In stark contrast to my outlook on human relationships, when it comes to devices, I'm a use 'em, abuse 'em, and lose 'em kinda guy. I buy devices rarely, use them intensely for a short period of time, and then go back to my hohum, relatively disconnected and technologically spartan life. My XBox and Audiovox SMT5600 Smartphone are exceptions to the rule.
Given my lifetime track record of short, albeit meaningful relationships with digital playthings, it is with some trepidation that I contemplate the acquisition of the iRiver CXW-2G Clix.
The moment when we met was magical. On first glance, the iRiver Clix's diminuitive size rendered it practically invisible. On second glance, I thought, 'how can a device the size of a mascara box possibly be useful?' On third glance, after fondling every other device in its vicinity, my hand brushed up against the Clix's polished view screen.
That's when it happened. A chill sprang up in my shoulders, washed down my sides and lingered for fateful a moment in the hollows of my outer thigh muscles. I lifted the lovely device from its cradle and rotated it several times, looking for a navigational interface. Finding none, I raised the view screen close to my face, noticed a fingerprint, and gingerly wiped it clean with my t-shirt.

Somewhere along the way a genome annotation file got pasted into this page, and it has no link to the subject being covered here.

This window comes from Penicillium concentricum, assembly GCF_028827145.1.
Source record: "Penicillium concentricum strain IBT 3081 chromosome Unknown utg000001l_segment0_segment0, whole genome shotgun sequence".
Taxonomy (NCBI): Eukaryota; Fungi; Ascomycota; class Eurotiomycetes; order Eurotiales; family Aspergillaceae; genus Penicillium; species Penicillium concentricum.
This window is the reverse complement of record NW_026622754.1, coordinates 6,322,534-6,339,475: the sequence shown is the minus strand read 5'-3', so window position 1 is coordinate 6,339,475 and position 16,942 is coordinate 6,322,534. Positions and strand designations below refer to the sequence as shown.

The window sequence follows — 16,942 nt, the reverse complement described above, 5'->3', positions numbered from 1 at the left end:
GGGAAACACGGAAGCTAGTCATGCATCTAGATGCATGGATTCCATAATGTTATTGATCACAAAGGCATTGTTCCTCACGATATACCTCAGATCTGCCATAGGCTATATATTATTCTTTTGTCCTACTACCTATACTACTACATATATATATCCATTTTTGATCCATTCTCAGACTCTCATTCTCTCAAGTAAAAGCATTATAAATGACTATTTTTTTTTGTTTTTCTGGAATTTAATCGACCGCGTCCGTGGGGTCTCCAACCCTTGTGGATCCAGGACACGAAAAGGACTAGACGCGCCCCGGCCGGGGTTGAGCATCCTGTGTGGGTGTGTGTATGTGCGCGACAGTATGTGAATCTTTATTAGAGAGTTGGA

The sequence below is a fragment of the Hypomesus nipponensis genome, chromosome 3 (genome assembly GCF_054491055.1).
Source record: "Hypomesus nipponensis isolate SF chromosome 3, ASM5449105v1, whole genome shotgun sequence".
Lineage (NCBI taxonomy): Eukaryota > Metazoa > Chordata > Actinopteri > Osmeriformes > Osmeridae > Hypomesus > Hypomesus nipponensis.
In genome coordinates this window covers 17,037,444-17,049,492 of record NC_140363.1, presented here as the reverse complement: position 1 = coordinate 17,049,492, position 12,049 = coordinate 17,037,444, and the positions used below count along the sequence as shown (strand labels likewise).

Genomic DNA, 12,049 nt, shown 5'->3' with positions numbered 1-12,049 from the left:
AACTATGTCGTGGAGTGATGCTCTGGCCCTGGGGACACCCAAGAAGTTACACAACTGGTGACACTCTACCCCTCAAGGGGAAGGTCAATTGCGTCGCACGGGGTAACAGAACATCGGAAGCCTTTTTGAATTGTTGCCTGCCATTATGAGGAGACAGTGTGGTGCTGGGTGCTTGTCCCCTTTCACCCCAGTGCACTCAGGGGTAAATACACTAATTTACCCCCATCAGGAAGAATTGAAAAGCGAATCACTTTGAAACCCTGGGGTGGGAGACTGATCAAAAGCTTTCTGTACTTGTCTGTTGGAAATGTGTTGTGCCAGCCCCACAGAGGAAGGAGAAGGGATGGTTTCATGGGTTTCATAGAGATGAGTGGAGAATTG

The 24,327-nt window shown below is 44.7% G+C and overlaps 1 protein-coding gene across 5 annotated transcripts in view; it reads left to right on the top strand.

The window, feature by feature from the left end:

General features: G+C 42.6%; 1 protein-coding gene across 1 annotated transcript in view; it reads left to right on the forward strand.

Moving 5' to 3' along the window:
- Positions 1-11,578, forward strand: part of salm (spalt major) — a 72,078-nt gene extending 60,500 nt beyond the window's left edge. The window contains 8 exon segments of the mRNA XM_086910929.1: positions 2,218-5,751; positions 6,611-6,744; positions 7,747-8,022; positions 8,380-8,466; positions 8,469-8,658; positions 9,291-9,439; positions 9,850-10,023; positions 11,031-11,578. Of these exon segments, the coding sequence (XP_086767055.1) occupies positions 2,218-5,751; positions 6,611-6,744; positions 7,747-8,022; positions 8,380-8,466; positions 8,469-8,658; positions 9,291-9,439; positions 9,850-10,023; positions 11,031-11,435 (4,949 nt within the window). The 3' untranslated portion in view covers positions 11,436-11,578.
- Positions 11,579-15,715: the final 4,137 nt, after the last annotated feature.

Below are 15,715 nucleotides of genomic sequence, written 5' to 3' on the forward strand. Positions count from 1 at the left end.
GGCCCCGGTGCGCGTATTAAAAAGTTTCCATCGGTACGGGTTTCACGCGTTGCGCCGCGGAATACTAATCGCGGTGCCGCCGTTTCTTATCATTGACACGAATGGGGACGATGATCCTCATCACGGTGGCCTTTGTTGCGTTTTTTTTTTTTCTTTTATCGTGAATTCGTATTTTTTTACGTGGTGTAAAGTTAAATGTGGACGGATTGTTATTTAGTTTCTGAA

Weighing in at just 12 ounces, the 3x2x1/2" iRiver Clix packs 2 gigabytes of skip free, beautifully rendered photos, games, and movies. With good, noise-canceling headphones, it offers a low fi music listening experience that my unpracticed ears could not distinguish from live music. The Clix comes with a built in FM receiver, can record several hours of audio, and is compatible with a number of subscription music services (which I will never use). Best of all, its battery appears to last for up to two days (as long as my SmartPhone) under normal operating conditions.
I don't know if I can really do the Clix justice in writing. Probably not. If you thought the original iPod was intuitive and if you were convinced it would never be one-upped, be prepared for a "little" surprise. If these two devices were poems, the iPod Mini would be a well-formed sonnet and the Clix would be a perfectly formed, three diminensional haiku.
Time to splurge.